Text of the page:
Adriaen de Vries devised this bronze allegory for Rudolf II, Holy Roman Emperor, who had appointed him court sculptor at Prague in 1601. Once thought simply to represent "Virtue Overcoming Vice," recent interpretation indicates the sculpture held a more personal meaning for the Emperor.
The dominant female figure, crowned with laurel, symbolizes Empire. The second laurel wreath she holds high proclaims her victory over a figure with ass' ears and a bag of gold coins that identify her as Avarice (the ears and the gold come from the ancient myth of King Midas, known for his greed and bad judgment).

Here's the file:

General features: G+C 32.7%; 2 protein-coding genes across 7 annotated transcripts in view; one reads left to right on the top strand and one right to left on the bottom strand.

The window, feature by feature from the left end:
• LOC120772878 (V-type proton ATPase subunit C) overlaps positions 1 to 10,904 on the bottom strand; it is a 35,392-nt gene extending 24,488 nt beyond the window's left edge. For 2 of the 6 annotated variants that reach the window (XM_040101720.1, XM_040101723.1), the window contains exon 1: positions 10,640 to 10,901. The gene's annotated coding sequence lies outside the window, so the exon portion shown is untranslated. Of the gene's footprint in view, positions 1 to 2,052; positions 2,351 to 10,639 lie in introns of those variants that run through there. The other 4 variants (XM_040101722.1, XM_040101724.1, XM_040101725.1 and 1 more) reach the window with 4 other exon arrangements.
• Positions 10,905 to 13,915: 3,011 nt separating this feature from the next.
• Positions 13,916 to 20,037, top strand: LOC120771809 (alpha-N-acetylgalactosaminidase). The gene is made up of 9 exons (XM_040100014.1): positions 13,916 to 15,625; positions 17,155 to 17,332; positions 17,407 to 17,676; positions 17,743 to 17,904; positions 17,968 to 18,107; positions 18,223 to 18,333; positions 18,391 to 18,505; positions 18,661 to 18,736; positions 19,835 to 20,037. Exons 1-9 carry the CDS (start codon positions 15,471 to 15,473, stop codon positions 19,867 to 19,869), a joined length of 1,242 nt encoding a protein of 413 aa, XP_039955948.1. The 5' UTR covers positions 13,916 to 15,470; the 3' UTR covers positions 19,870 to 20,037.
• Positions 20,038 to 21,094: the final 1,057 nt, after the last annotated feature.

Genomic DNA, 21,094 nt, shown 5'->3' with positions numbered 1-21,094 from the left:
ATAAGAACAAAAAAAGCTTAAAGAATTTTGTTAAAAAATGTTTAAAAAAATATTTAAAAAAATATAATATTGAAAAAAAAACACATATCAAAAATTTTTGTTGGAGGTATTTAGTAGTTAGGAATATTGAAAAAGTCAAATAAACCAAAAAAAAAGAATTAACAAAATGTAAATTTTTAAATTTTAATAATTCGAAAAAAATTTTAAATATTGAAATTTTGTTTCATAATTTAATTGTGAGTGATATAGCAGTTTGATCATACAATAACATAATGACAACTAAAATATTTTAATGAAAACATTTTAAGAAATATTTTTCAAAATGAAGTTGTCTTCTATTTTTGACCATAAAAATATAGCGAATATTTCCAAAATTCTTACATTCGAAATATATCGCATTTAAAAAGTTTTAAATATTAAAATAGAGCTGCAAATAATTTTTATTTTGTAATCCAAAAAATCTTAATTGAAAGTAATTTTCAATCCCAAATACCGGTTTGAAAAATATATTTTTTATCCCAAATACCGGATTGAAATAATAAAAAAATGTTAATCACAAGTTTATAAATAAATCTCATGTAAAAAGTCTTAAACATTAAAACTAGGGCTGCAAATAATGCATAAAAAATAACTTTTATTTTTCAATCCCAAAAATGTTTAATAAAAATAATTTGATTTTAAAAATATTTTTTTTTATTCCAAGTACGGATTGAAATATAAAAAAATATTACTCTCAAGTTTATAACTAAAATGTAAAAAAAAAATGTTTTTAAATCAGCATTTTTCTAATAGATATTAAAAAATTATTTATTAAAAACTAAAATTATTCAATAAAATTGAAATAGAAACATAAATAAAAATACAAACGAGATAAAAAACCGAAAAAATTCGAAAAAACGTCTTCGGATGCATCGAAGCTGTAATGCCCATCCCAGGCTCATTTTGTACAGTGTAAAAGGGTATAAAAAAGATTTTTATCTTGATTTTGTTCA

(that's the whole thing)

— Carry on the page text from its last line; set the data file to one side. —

Rudolf was fighting, none too successfully, in wars against the Turks, and also struggling with the lands he ruled that were reluctant to grant the funds he needed to continue. The bronze gives form to his wish for triumph over both adversaries. The sculptor gave psychological force to this symbolic program in the rippling tension of the torsos and in the gaze that passes between the coolly imperious victor and the distraught vanquished.
Adriaen de Vries, “Empire Triumphant over Avarice,” 1610, bronze